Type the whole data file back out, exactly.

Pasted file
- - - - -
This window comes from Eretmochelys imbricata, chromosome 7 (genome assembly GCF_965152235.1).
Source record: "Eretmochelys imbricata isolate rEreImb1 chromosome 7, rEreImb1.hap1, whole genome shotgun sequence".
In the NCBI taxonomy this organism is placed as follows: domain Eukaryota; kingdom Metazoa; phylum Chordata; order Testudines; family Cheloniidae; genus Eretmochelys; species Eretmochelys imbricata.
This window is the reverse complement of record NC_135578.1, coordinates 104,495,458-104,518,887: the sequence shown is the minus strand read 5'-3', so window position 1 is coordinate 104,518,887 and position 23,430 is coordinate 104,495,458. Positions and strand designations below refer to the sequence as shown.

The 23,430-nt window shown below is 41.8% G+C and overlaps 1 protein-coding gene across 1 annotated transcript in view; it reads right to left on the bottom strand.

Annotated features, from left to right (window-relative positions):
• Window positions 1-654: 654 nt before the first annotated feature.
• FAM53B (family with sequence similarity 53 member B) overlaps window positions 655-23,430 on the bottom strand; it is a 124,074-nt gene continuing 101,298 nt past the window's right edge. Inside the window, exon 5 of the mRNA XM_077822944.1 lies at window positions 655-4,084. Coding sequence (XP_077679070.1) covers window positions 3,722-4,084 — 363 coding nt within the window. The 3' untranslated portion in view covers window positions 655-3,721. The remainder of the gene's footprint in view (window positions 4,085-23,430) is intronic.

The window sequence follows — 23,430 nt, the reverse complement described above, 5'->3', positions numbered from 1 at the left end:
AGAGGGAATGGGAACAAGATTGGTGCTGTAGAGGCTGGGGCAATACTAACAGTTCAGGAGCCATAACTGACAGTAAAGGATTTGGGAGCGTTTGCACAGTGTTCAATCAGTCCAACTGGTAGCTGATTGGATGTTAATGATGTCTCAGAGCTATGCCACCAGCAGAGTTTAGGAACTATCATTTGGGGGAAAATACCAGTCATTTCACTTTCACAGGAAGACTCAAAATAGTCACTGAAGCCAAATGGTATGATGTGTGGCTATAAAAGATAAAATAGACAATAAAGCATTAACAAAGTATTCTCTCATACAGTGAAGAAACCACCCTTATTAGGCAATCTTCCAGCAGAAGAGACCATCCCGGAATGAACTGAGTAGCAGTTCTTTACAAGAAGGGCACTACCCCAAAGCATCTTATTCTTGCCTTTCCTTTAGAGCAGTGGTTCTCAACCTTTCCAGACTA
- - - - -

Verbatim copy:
This window comes from Eretmochelys imbricata, chromosome 7 (genome assembly GCF_965152235.1).
Source record: "Eretmochelys imbricata isolate rEreImb1 chromosome 7, rEreImb1.hap1, whole genome shotgun sequence".
In the NCBI taxonomy this organism is placed as follows: domain Eukaryota; kingdom Metazoa; phylum Chordata; order Testudines; family Cheloniidae; genus Eretmochelys; species Eretmochelys imbricata.
This window is the reverse complement of record NC_135578.1, coordinates 104,495,458-104,518,887: the sequence shown is the minus strand read 5'-3', so window position 1 is coordinate 104,518,887 and position 23,430 is coordinate 104,495,458. Positions and strand designations below refer to the sequence as shown.

The 23,430-nt window shown below is 41.8% G+C and overlaps 1 protein-coding gene across 1 annotated transcript in view; it reads right to left on the bottom strand.

Annotated features, from left to right (window-relative positions):
• Window positions 1-654: 654 nt before the first annotated feature.
• FAM53B (family with sequence similarity 53 member B) overlaps window positions 655-23,430 on the bottom strand; it is a 124,074-nt gene continuing 101,298 nt past the window's right edge. Inside the window, exon 5 of the mRNA XM_077822944.1 lies at window positions 655-4,084. Coding sequence (XP_077679070.1) covers window positions 3,722-4,084 — 363 coding nt within the window. The 3' untranslated portion in view covers window positions 655-3,721. The remainder of the gene's footprint in view (window positions 4,085-23,430) is intronic.

The window sequence follows — 23,430 nt, the reverse complement described above, 5'->3', positions numbered from 1 at the left end:
AGAGGGAATGGGAACAAGATTGGTGCTGTAGAGGCTGGGGCAATACTAACAGTTCAGGAGCCATAACTGACAGTAAAGGATTTGGGAGCGTTTGCACAGTGTTCAATCAGTCCAACTGGTAGCTGATTGGATGTTAATGATGTCTCAGAGCTATGCCACCAGCAGAGTTTAGGAACTATCATTTGGGGGAAAATACCAGTCATTTCACTTTCACAGGAAGACTCAAAATAGTCACTGAAGCCAAATGGTATGATGTGTGGCTATAAAAGATAAAATAGACAATAAAGCATTAACAAAGTATTCTCTCATACAGTGAAGAAACCACCCTTATTAGGCAATCTTCCAGCAGAAGAGACCATCCCGGAATGAACTGAGTAGCAGTTCTTTACAAGAAGGGCACTACCCCAAAGCATCTTATTCTTGCCTTTCCTTTAGAGCAGTGGTTCTCAACCTTTCCAGACTA